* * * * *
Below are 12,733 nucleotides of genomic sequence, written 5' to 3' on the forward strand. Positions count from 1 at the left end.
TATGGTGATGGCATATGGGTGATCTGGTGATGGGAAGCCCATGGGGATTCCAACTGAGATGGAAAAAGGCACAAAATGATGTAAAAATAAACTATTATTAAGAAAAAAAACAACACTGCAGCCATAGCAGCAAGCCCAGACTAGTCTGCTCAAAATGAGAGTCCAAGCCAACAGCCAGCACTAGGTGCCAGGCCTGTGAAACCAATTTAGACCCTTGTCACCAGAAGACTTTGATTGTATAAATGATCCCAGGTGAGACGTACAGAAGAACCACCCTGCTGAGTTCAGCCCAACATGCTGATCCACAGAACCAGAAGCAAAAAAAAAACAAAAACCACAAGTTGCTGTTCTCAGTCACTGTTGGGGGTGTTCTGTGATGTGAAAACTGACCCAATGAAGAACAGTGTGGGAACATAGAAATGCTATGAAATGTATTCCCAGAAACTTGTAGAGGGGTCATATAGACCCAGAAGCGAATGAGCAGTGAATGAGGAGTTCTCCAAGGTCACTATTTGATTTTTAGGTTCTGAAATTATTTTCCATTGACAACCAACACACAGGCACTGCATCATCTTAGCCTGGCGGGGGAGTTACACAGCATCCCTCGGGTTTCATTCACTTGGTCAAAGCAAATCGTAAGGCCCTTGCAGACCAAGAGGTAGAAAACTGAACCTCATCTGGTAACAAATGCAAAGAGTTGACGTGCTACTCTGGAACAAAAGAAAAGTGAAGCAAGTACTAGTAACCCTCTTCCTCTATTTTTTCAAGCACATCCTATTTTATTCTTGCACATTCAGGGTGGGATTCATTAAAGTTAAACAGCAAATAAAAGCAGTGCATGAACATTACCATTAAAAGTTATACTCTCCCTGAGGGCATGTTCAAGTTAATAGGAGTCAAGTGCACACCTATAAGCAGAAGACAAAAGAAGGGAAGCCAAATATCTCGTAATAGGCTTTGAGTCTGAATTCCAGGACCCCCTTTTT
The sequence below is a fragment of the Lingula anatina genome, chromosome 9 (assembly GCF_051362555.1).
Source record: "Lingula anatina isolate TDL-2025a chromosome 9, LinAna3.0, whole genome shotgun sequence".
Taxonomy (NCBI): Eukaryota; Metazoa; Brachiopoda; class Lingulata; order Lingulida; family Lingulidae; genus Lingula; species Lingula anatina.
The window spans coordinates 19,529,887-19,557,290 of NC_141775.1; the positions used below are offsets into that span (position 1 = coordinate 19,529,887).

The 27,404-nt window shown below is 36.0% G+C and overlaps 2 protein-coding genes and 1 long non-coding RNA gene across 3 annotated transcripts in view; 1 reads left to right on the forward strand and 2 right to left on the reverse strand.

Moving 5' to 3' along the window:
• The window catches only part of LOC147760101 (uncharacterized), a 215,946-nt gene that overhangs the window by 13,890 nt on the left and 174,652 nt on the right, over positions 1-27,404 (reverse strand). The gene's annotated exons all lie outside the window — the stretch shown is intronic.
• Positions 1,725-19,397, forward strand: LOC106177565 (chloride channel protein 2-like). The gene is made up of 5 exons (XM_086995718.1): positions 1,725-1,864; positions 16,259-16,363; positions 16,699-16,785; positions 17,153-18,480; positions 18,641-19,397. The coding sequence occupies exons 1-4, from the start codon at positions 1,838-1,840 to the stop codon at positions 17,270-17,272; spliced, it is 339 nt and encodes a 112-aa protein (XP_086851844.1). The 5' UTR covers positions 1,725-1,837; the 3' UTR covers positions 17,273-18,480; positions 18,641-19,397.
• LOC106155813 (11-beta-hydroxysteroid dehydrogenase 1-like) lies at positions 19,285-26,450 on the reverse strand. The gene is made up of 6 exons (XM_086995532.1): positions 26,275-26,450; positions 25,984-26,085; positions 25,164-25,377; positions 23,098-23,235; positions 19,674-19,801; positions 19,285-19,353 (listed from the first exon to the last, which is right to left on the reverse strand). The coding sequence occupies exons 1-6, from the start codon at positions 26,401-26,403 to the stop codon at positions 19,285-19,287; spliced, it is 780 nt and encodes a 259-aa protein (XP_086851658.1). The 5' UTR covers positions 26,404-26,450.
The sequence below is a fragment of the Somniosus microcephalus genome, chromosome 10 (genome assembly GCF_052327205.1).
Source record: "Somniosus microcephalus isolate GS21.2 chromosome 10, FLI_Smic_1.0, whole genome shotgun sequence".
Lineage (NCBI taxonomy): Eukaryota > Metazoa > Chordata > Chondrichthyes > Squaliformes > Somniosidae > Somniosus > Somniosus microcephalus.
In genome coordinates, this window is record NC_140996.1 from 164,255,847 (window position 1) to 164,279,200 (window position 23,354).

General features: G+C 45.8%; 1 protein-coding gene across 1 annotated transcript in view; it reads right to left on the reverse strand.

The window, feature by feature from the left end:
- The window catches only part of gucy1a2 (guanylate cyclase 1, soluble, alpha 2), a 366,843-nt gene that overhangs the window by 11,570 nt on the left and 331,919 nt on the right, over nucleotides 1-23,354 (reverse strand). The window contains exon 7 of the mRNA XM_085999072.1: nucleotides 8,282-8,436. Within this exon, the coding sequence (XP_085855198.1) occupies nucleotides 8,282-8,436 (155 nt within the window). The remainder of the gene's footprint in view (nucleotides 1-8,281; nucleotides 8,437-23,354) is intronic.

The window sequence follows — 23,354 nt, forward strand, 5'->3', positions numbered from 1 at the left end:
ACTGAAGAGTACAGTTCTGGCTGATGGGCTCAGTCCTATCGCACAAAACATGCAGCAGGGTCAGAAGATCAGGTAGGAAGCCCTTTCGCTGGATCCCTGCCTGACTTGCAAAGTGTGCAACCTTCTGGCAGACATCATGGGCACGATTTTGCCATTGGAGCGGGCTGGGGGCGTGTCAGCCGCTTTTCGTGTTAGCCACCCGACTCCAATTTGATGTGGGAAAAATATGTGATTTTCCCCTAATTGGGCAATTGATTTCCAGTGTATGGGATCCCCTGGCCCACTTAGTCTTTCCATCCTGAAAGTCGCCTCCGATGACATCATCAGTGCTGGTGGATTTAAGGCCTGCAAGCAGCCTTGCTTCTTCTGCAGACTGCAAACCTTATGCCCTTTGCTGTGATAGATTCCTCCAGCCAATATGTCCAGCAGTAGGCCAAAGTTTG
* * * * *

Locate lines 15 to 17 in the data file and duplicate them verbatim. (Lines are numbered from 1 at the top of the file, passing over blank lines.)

In genome coordinates, this window is record NC_140996.1 from 164,255,847 (window position 1) to 164,279,200 (window position 23,354).

General features: G+C 45.8%; 1 protein-coding gene across 1 annotated transcript in view; it reads right to left on the reverse strand.

The window, feature by feature from the left end: